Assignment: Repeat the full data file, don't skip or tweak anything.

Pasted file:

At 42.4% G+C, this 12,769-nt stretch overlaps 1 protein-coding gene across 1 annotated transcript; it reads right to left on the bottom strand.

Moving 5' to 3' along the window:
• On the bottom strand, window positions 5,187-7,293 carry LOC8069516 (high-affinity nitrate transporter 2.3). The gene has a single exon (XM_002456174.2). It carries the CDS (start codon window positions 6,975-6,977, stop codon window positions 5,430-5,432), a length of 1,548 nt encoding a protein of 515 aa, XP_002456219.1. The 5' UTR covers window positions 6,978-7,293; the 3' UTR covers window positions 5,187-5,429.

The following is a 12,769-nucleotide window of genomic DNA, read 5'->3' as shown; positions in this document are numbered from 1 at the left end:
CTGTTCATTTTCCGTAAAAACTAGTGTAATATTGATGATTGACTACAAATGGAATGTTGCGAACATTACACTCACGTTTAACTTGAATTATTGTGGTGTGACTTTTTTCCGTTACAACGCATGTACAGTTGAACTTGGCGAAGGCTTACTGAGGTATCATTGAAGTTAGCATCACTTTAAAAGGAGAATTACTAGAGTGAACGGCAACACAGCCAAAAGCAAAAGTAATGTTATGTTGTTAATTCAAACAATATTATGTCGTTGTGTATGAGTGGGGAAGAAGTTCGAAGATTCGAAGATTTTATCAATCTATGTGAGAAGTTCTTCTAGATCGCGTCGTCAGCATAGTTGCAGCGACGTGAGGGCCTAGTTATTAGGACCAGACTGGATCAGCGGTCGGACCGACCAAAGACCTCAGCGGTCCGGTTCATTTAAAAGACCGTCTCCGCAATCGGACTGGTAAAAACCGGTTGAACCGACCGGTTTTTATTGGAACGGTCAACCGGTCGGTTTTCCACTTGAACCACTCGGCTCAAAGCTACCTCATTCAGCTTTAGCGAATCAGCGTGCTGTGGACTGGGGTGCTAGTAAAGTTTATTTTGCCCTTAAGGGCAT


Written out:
At 42.4% G+C, this 12,769-nt stretch overlaps 1 protein-coding gene across 1 annotated transcript; it reads right to left on the bottom strand.

Moving 5' to 3' along the window:
• On the bottom strand, window positions 5,187-7,293 carry LOC8069516 (high-affinity nitrate transporter 2.3). The gene has a single exon (XM_002456174.2). It carries the CDS (start codon window positions 6,975-6,977, stop codon window positions 5,430-5,432), a length of 1,548 nt encoding a protein of 515 aa, XP_002456219.1. The 5' UTR covers window positions 6,978-7,293; the 3' UTR covers window positions 5,187-5,429.

The following is a 12,769-nucleotide window of genomic DNA, read 5'->3' as shown; positions in this document are numbered from 1 at the left end:
CTGTTCATTTTCCGTAAAAACTAGTGTAATATTGATGATTGACTACAAATGGAATGTTGCGAACATTACACTCACGTTTAACTTGAATTATTGTGGTGTGACTTTTTTCCGTTACAACGCATGTACAGTTGAACTTGGCGAAGGCTTACTGAGGTATCATTGAAGTTAGCATCACTTTAAAAGGAGAATTACTAGAGTGAACGGCAACACAGCCAAAAGCAAAAGTAATGTTATGTTGTTAATTCAAACAATATTATGTCGTTGTGTATGAGTGGGGAAGAAGTTCGAAGATTCGAAGATTTTATCAATCTATGTGAGAAGTTCTTCTAGATCGCGTCGTCAGCATAGTTGCAGCGACGTGAGGGCCTAGTTATTAGGACCAGACTGGATCAGCGGTCGGACCGACCAAAGACCTCAGCGGTCCGGTTCATTTAAAAGACCGTCTCCGCAATCGGACTGGTAAAAACCGGTTGAACCGACCGGTTTTTATTGGAACGGTCAACCGGTCGGTTTTCCACTTGAACCACTCGGCTCAAAGCTACCTCATTCAGCTTTAGCGAATCAGCGTGCTGTGGACTGGGGTGCTAGTAAAGTTTATTTTGCCCTTAAGGGCAT